The state government also wound back the Rural Fire Fighting Fund, which helps pay for a range of RFS operations, by $8 million—from $271 million to $263 million for 2012-2013. In addition, it is cutting NSW Fire and Emergency, which employs most of the state’s full-time fire-fighters, by $70 million over the next four years.
According to a recent review by the NSW auditor-general, total funding for the RFS has been reduced by almost 7 percent and the number of fire-fighting tankers supplied or refurbished has decreased from 216 to 177 during the past two years.
Similar cuts have been imposed by the Victorian state government on the Country Fire Authority (CFA). The CFA currently has a 44,000-strong volunteer base, down from 83,000 in 1998.
Last year, the Victorian Liberal government announced it would axe $66 million from its fire services budget—$41 million from the CFA and $25 million from the Metropolitan Fire Brigade. Fifty paid CFA positions were also eliminated during the year, as a result of earlier budget decisions.
A recent CFA newsletter said the organisation would have to “reduce and defer building maintenance, reduce funds available for volunteer uniform expenditure,” manage volunteer recruitment and “encourage those brigades capable of doing so to fully fund their own initiatives.”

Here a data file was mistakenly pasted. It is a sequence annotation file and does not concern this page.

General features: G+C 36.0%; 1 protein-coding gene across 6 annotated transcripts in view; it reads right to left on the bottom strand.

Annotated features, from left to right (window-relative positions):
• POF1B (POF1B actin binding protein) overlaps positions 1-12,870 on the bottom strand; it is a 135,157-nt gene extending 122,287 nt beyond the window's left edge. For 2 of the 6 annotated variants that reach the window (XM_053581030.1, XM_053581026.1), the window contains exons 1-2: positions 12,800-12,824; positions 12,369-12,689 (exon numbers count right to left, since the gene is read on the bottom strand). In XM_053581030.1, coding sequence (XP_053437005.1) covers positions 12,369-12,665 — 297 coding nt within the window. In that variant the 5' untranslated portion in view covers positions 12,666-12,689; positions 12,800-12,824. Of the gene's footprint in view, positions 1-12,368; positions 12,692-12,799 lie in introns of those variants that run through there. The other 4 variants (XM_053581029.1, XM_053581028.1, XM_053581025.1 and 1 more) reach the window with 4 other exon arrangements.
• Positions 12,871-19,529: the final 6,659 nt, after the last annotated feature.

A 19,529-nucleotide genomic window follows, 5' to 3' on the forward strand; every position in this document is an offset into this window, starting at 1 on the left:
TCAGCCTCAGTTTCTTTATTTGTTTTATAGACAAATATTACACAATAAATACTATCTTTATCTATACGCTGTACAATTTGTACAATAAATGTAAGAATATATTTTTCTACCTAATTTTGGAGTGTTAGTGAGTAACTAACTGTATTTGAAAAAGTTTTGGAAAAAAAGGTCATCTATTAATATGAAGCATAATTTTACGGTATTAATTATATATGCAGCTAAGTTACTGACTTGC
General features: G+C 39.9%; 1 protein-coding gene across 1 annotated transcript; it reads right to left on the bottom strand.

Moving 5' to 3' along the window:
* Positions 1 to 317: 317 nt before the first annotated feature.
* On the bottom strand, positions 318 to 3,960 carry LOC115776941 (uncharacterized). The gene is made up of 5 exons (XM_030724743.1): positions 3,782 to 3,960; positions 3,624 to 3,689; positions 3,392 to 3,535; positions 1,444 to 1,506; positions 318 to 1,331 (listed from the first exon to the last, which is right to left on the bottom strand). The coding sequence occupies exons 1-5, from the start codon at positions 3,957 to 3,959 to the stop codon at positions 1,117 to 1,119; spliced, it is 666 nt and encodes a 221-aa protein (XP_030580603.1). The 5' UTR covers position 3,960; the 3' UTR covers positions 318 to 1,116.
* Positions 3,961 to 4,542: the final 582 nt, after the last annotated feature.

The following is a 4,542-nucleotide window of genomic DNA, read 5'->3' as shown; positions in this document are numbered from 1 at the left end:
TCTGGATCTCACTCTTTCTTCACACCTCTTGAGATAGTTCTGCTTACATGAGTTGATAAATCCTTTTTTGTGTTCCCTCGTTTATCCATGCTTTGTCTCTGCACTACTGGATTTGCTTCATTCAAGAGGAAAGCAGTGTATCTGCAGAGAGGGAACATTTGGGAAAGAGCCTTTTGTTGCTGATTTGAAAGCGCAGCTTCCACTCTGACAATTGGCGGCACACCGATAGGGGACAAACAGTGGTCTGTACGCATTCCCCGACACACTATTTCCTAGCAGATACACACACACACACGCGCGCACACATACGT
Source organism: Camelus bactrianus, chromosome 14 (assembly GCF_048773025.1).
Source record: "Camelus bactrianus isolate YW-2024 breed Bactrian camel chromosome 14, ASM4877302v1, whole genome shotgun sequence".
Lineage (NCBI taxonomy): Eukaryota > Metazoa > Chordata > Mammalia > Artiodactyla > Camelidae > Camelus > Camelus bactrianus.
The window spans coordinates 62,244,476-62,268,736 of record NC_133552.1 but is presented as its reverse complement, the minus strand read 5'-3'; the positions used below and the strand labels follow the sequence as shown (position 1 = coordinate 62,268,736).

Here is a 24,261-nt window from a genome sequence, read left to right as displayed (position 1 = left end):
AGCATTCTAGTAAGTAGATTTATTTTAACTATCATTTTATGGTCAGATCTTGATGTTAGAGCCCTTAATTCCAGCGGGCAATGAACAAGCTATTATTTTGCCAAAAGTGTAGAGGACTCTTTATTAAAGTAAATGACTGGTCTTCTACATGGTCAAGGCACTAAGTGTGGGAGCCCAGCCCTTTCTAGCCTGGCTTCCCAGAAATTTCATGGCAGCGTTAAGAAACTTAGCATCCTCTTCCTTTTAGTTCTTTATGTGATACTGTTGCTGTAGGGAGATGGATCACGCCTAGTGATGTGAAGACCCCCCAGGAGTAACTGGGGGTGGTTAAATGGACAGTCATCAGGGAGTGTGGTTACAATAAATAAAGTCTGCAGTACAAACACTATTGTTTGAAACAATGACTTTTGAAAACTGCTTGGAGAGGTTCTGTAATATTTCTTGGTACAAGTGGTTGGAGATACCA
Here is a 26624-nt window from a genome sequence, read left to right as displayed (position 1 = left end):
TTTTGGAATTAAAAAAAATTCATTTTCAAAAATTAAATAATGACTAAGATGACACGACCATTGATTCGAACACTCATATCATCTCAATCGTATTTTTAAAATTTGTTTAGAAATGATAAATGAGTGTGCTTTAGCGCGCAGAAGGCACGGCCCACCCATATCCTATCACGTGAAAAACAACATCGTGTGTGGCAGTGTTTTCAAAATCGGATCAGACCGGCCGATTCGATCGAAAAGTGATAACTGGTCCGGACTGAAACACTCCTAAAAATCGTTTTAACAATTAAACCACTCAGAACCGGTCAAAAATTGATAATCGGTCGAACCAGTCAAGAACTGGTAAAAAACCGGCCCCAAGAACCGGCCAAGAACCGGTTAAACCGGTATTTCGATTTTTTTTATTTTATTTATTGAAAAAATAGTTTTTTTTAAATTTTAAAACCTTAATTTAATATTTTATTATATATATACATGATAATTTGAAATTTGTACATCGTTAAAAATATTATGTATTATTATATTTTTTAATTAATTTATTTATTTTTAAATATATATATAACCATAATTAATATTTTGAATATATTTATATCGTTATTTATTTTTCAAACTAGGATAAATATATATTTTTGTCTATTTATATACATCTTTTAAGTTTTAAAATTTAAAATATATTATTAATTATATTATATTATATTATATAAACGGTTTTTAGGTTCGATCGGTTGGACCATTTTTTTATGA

These cutbacks have been imposed despite Victoria’s catastrophic 2009 Black Saturday bushfires, which killed 173 people, including 23 children, and incinerated 450,000 hectares and 2,100 homes. Political responsibility for this heavy loss of life lies with the previous state Labor government of Premier John Brumby. Its so-called “stay or go” policy and other cost-cutting measures encouraged individuals to devise their own fire response plans and attempt to defend their homes when faced with approaching infernos.
A royal commission made limited criticisms and issued 67 recommendations to improve fire safety. More than two years after it handed down its final report, only 35 of the recommendations have been implemented. Less than 360 out of 850 fire trucks have received recommended fire safety upgrades and only one fire refuge is operational.
The Victorian government’s claims to have improved emergency communications were exposed on the first day of this month’s heatwave when the emergency web site crashed. The web site received 700 hits a second, double the level planned for by the CFA and state government.
Similar cuts are being imposed in other states. Up to 20 administrative positions are being slashed from the Queensland Rural Fire Service, and 18 full-time jobs from the Tasmanian Fire Services. In Western Australia, the Fire and Emergency Service Authority is not filling vacant positions and has been directed by the state government to reduce operating costs by almost $400,000 during the current financial year.
None of these measures, or the previous years of gross under-funding by Liberal and Labor state governments alike, would have been possible without the political assistance provided by the two principal unions—the United Firefighters Union and the Fire Brigade Employees Union—that cover most professional fire-fighters.
Opposed to any national mobilisation of fire fighters, the unions have worked to dissipate their members’ concerns with harmless protests, while appealing to the various state administrations to negotiate cost-cutting and productivity deals. Fire union protests last year in Sydney and Melbourne attempted to promote illusions in the return of state Labor governments—that is, the same party that was responsible for the previous rounds of cutbacks.